Editor’s Note: It’s the Herald’s policy not to use the term “dirty wars” due to its denialist associations. We’ve decided to use it here because the video game is the subject of the story.
Jorge Olivares grew up hearing stories of his parents’ brave involvement in the clandestine resistance that fought the brutal dictatorship that came into power in Chile in 1973. They told him the kind of things history books don’t show — riveting stories about self-sacrifice and commitment, but also about confidential meetings, espionage, and secret codes.
Olivares, a sociologist and musician, wanted these stories to be told to the world, and in 2017 he came across the opportunity to make his wish come true — in the form of a video game.
“I won a National Arts Development Fund scholarship and was able to put together a pre-production team with three others,” Olivares told the Herald. “But I ran out of money and decided to do it on my own, as a sociologist who knew nothing about programming. I worked on it for two years, teaching myself how to do it.” It was Olivares’ first project as a developer.
“Dirty Wars: September 11” is a stealth and espionage video game set in Santiago between 1973 and 1978, soon to be released on Steam. Its demo is already available, and its playable characters are Maximiliano and Abigail, two fictional members of the resistance. The launch comes in the midst of a significant anniversary for Chile: September 11, 2023, marks the 50th anniversary of the Augusto Pinochet-led coup that led to his brutal regime that lasted until 1991.
How did a sociologist get in to video game development? Or was it the other way around?
Sociology came first. Even though I’d always wanted to be a musician, I started university at 18 because my family told me to study something more profitable. Sociology is not that profitable either [laughs], so I placed an ad in a European Internet forum after graduating, showcasing my songs. I’ve been composing since I was 14. A Spanish video game developer contacted me and I started composing soundtracks for several video games.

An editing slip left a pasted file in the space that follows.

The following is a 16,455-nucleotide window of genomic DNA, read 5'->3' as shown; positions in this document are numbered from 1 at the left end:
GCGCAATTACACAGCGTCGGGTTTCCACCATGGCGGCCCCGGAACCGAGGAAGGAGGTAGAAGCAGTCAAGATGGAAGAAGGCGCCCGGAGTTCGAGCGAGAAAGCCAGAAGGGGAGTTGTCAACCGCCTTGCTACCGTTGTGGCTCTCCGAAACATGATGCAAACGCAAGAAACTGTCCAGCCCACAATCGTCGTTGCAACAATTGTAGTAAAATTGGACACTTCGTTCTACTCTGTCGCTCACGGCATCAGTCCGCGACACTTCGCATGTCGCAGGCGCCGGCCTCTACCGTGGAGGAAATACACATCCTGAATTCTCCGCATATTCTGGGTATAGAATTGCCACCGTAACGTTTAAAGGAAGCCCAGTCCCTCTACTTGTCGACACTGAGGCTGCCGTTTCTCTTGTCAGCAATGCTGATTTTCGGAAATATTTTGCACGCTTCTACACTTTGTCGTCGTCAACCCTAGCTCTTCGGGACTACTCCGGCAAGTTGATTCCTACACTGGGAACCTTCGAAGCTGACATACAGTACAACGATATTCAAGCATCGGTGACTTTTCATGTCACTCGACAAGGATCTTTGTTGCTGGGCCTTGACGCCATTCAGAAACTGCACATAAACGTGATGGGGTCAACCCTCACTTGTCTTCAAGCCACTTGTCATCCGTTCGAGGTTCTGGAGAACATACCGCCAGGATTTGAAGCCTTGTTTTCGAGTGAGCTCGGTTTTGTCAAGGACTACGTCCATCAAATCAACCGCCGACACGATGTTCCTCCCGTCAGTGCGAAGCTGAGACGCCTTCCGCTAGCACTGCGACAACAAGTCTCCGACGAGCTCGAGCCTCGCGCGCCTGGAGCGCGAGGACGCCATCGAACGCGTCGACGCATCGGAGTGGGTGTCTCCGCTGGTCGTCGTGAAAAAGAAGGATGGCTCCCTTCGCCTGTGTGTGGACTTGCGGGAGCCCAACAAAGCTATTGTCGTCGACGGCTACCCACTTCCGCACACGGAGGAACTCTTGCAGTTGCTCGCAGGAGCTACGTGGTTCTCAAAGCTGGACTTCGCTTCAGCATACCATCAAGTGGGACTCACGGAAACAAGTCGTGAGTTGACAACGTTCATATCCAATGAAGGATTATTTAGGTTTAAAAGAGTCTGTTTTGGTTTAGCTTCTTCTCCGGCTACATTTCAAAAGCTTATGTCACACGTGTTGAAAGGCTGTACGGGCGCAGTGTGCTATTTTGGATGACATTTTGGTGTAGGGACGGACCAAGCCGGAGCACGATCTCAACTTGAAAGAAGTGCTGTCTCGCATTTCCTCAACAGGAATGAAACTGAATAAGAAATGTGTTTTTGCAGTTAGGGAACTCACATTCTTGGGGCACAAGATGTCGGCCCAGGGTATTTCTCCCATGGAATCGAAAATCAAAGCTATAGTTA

What genre would you say “Dirty Wars” is?
The game mixes different genres. My inspiration was the Metal Gear [stealth game series], the game that marked my teenage years. It made me see that they could go beyond child-oriented topics. I also included graphic adventures and puzzle games… I didn’t have a clear reference. It couldn’t have been a shooter game, for instance, because violence was not the resistance’s first recourse, at least not at first. Information management was more important than weapons for survival. The game’s mechanics come from the story, not the other way around.
What do you mean by that?
For example, you can use books to cipher and decipher meeting points to drop packages, which was part of the clandestine infrastructure of the resistance. I incorporated that straight from family stories, but I don’t know if it is widely known. I haven’t found this information in any history book.
Are there other mechanics that incorporate Chile’s history during that time?
Yes. You have what’s called “memory collectibles,” a mechanic that involves visiting landmarks or collecting historical objects that narrate events [from that time]. For instance, you can go to a newspaper kiosk and read a paper. In these newspapers, the player can see a museum-like description of how the press manipulated the information in those years. You can also collect photographs and listen to conversations that provide historical context.
The game’s title, “Dirty Wars” is a term used to describe “non-conventional” warfare conducted by military regimes against political dissidents. It is widely controversial in Argentina since it was used by the military junta to justify their actions. Julio César Strassera, the prosecutor of the 1985 trial against the dictatorship’s military commanders, rejected it. In his closing arguments, he stressed that there was “no war,” dirty or otherwise.
“War is horrifying enough to admit an additional qualifier of ‘dirty,’” Strassera said. “It is a euphemism to cover up the activities of people who acted more like gang members than soldiers.”
According to Olivares, the term — which is not widely used in Chile — is discussed and analyzed in the game “until the last level.” In fact, opening up discussions is one of Olivares’ main hopes
“There is no consensus [about Pinochet’s regime] in Chile. There is a so-called ‘denialist’ side, which I think actually justifies it,” Olivares said. “They know what happened and justify it by saying that if Pinochet hadn’t committed those crimes, we would have become Cuba, 10,000 guerrilla fighters would have disembarked in the country, and the left would have raped our women and eaten our babies…”
Is that something people still say?
Yes, and not only the elderly. Young people say these things as well. Most of the people that follow the game are under 30. I made it for them. Youngsters learn more from video games than books — they learn history through Call of Duty. These are the times we’re living in, but I believe the game can work as an educational tool to open debates between different sectors. We’ll have to wait and see if we can agree on anything or not.